DUP MLAs refute suggestion that Derry City suffers from ‘regional inequalities’

Foyle MLA tells the Economy Committee that the city has the highest levels of unemployment, the lowest wages, the lowest economic rate and worst child poverty

DUP MLAs refute suggestion that Derry City suffers from ‘regional inequalities’

DUP MLAs have dismissed comments that Derry City suffers from regional inequality while insisting that Belfast is the country’s ‘economic engine’.

Figures show that Derry City and Strabane accounts for five of the top ten most deprived areas in the country in a list totalling 890.

Director of Women and Children’s Service at the Western Trust, Deirdre Mahon, recently told a board meeting that one in four families within the Western Trust area experience poverty linked to higher and lasting levels of unemployment and low wages.

Derry City also has the highest percentage of children entitled to free school meals at 43.3 per cent compared to a Northern Ireland average of 30.7 per cent, she said.

At a meeting of Stormont’s Economy Committee yesterday, reference was made to the Economic Advisory Group (EAG) which had been asked to provide its ‘terms of reference’.

The EAG is tasked with creating a ‘more competitive, inclusive and greener economy’ in Northern Ireland.

The group, comprised of experts on the economy, business and skills are in place to provide independent advice to the Economy Minister aimed at challenging and developing public policy and strategic thinking on the Northern Ireland and UK economy.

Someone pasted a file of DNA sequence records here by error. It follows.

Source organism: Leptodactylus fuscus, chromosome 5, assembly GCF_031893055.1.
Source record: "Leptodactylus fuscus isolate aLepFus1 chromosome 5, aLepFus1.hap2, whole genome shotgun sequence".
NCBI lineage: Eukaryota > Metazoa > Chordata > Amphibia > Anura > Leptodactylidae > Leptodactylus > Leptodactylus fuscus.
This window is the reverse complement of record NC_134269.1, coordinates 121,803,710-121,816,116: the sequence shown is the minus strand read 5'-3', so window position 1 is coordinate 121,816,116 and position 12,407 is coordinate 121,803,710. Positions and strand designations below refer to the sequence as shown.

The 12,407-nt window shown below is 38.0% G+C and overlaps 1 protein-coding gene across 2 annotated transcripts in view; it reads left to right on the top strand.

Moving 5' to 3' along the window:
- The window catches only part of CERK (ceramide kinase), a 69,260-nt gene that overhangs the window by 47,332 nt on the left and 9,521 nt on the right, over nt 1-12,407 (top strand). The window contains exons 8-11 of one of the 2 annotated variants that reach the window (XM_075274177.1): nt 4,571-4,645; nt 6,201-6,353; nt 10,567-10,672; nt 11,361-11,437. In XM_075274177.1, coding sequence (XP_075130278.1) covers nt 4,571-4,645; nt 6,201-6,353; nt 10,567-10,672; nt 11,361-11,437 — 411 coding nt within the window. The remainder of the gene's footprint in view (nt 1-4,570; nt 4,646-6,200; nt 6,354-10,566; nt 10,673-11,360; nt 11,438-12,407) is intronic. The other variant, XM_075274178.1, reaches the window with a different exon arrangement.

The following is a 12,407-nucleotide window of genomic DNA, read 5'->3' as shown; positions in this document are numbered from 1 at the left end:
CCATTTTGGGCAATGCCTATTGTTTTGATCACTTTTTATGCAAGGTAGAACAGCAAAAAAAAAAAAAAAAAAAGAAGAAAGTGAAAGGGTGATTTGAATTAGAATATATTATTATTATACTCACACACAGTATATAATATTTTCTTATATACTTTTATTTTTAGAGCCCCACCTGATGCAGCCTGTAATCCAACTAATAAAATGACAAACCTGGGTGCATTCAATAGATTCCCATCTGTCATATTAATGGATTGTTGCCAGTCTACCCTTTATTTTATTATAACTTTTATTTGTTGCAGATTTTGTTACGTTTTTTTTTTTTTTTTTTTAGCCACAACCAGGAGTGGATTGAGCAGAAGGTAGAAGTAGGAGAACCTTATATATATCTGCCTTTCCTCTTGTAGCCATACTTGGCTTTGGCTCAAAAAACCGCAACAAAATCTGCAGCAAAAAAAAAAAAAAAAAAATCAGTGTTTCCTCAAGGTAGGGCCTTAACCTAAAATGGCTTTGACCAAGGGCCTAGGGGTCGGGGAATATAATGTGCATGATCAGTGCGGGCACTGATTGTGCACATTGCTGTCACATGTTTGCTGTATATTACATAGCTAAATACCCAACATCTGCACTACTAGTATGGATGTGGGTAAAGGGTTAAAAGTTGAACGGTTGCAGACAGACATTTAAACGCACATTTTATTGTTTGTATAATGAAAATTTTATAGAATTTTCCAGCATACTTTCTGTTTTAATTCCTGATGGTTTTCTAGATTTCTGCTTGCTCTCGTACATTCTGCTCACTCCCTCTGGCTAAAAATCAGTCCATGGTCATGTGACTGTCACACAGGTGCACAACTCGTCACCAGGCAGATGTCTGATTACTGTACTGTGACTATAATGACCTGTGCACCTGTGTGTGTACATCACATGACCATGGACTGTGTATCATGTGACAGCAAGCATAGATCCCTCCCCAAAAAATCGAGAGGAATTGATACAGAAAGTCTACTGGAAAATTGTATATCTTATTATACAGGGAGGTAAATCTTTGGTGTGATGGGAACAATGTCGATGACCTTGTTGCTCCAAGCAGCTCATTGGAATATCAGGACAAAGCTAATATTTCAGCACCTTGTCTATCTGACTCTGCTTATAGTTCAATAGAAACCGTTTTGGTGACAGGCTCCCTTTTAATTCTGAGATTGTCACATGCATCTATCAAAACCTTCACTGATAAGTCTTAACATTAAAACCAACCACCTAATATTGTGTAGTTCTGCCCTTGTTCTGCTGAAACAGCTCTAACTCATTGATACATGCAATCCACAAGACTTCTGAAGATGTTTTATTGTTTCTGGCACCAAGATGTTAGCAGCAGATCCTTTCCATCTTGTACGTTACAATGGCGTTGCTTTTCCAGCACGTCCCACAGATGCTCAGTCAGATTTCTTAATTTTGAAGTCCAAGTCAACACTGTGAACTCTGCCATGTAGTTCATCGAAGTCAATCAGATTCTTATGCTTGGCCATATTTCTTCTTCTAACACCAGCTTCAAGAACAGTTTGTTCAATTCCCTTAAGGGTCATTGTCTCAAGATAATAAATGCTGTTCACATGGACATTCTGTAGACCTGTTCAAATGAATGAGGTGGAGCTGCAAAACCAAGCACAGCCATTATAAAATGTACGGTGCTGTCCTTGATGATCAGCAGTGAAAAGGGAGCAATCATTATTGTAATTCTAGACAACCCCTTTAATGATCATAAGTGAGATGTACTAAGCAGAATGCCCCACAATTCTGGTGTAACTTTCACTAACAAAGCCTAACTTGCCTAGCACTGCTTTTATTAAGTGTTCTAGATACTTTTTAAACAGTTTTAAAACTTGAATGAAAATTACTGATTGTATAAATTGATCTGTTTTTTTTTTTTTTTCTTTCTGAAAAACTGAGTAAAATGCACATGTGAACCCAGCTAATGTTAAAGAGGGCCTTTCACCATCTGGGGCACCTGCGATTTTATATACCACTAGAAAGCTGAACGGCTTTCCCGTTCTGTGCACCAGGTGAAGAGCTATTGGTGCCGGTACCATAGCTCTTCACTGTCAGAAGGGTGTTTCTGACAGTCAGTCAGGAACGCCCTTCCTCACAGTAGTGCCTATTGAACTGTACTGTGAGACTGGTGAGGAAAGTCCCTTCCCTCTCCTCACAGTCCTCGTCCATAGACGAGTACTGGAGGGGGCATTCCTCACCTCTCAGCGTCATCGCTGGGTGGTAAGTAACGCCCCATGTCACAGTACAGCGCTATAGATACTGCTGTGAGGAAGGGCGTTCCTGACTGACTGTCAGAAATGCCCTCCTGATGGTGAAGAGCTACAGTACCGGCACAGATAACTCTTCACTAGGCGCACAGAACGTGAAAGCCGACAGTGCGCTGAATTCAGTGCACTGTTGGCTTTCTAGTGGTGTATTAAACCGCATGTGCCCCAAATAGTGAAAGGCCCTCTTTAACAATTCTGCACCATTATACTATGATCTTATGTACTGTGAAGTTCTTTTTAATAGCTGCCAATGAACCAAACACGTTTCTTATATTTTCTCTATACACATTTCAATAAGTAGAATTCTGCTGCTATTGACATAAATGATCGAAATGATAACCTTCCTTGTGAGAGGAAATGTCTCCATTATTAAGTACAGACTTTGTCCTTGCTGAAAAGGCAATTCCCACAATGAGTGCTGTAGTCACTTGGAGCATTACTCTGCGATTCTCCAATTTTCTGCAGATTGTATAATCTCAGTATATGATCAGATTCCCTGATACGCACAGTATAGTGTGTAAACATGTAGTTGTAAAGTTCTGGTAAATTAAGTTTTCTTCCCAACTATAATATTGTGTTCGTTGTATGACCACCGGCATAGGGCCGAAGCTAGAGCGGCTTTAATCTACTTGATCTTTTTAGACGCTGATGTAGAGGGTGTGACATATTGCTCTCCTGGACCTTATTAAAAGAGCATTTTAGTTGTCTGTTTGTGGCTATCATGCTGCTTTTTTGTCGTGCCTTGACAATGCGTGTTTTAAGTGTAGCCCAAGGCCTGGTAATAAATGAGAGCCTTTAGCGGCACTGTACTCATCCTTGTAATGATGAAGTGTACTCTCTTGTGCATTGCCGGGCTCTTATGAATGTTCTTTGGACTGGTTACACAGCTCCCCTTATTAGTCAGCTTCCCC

Speaking at the meeting, Sinn Féin MLA John O’Dowd said it is ‘deeply disappointing’ that the trade union movement was not represented on the EAG as it’s ‘extremely important’ that their voices are heard.

He also raised concerns that there is no recognition of regional disparity.

“While such a body is a welcome idea, it’s important it has the right membership and right strategy.”

Foyle MLA Sinead McLaughlin echoed those comments, saying: ”I’m really disappointed that there is no reference to sub-regional development.

“I can’t believe it.  Do they not understand that there is a disparity within Northern Ireland.  It’s absolutely unacceptable that it wouldn’t be in the terms of reference.”

She said DUP Minister Diane Dodds needs to be asked why those points are absent.

DUP MLA for North Down, Gordon Dunne, took exception to the issue of ‘inequality’ being raised at the Economy Committee.

He said: “Surely the policy applies equally across Northern Ireland.

“You know, I don’t get this thing about inequality.  It’s continuously raised within this committee.

“I don’t see in my constituency that we have anything more or less than any other constituency.

“In fact we have been deprived in many ways of inward investment because of our close proximity to Belfast, and are overshadowed by Belfast, a city that needed huge investment because of the Troubles.”

He added: “But continuously this is raised and I think we’re getting a bit tired of it.  This thing about disparity in areas.